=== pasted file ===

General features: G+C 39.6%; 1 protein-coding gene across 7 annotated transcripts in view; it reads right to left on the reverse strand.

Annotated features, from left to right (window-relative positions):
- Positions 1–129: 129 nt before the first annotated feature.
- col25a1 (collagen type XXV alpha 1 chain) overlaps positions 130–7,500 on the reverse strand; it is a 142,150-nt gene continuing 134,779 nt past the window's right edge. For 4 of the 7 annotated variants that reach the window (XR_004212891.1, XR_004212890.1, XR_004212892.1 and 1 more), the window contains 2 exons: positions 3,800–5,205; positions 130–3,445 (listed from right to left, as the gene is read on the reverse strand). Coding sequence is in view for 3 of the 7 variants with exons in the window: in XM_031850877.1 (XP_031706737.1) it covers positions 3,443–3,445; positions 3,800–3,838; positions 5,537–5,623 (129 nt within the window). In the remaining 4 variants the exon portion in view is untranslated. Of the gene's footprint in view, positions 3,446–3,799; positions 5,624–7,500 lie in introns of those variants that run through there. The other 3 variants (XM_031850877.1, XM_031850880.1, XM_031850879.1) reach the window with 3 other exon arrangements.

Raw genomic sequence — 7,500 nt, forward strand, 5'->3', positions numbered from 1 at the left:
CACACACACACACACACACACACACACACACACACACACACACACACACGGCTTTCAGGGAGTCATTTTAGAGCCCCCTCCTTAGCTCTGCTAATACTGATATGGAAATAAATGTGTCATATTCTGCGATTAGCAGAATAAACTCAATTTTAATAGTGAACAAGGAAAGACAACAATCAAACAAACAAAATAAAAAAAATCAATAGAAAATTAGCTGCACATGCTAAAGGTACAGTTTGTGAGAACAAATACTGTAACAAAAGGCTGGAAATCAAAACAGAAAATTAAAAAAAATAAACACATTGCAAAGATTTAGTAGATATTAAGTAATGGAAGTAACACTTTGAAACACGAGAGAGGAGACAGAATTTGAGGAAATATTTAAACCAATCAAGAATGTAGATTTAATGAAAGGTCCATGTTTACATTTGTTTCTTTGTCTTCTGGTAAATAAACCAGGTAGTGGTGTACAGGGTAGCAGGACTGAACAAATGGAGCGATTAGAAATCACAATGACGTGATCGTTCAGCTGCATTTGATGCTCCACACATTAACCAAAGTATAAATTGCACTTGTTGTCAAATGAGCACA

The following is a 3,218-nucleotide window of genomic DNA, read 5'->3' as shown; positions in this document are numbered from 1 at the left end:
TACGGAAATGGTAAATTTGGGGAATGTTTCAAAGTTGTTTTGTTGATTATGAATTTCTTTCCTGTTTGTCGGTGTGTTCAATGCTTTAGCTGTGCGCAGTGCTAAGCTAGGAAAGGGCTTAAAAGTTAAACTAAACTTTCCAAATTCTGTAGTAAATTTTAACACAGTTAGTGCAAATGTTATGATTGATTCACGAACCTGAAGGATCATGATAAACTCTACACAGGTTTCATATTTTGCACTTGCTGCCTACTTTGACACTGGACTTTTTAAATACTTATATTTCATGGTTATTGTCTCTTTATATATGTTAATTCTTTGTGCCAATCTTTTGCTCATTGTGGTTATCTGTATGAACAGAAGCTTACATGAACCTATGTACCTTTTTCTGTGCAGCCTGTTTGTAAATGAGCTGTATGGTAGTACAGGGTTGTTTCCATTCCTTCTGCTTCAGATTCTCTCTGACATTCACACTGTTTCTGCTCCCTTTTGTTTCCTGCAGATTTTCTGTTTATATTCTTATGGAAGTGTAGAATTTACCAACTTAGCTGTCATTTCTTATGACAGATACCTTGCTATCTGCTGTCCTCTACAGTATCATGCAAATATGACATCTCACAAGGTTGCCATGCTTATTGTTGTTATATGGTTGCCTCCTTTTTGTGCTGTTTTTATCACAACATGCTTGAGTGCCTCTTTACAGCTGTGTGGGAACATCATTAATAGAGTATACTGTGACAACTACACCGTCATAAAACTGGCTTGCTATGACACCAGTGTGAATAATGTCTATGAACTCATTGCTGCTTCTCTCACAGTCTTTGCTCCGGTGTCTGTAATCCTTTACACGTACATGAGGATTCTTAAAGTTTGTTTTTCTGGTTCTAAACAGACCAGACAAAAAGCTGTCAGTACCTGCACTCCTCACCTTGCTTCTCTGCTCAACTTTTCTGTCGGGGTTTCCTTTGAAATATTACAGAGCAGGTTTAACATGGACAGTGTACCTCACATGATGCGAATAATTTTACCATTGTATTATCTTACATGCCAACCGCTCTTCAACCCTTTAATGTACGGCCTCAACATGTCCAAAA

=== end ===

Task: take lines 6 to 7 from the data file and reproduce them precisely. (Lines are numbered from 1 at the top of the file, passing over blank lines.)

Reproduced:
CACACACACACACACACACACACACACACACACACACACACACACACACGGCTTTCAGGGAGTCATTTTAGAGCCCCCTCCTTAGCTCTGCTAATACTGATATGGAAATAAATGTGTCATATTCTGCGATTAGCAGAATAAACTCAATTTTAATAGTGAACAAGGAAAGACAACAATCAAACAAACAAAATAAAAAAAATCAATAGAAAATTAGCTGCACATGCTAAAGGTACAGTTTGTGAGAACAAATACTGTAACAAAAGGCTGGAAATCAAAACAGAAAATTAAAAAAAATAAACACATTGCAAAGATTTAGTAGATATTAAGTAATGGAAGTAACACTTTGAAACACGAGAGAGGAGACAGAATTTGAGGAAATATTTAAACCAATCAAGAATGTAGATTTAATGAAAGGTCCATGTTTACATTTGTTTCTTTGTCTTCTGGTAAATAAACCAGGTAGTGGTGTACAGGGTAGCAGGACTGAACAAATGGAGCGATTAGAAATCACAATGACGTGATCGTTCAGCTGCATTTGATGCTCCACACATTAACCAAAGTATAAATTGCACTTGTTGTCAAATGAGCACA

The following is a 3,218-nucleotide window of genomic DNA, read 5'->3' as shown; positions in this document are numbered from 1 at the left end: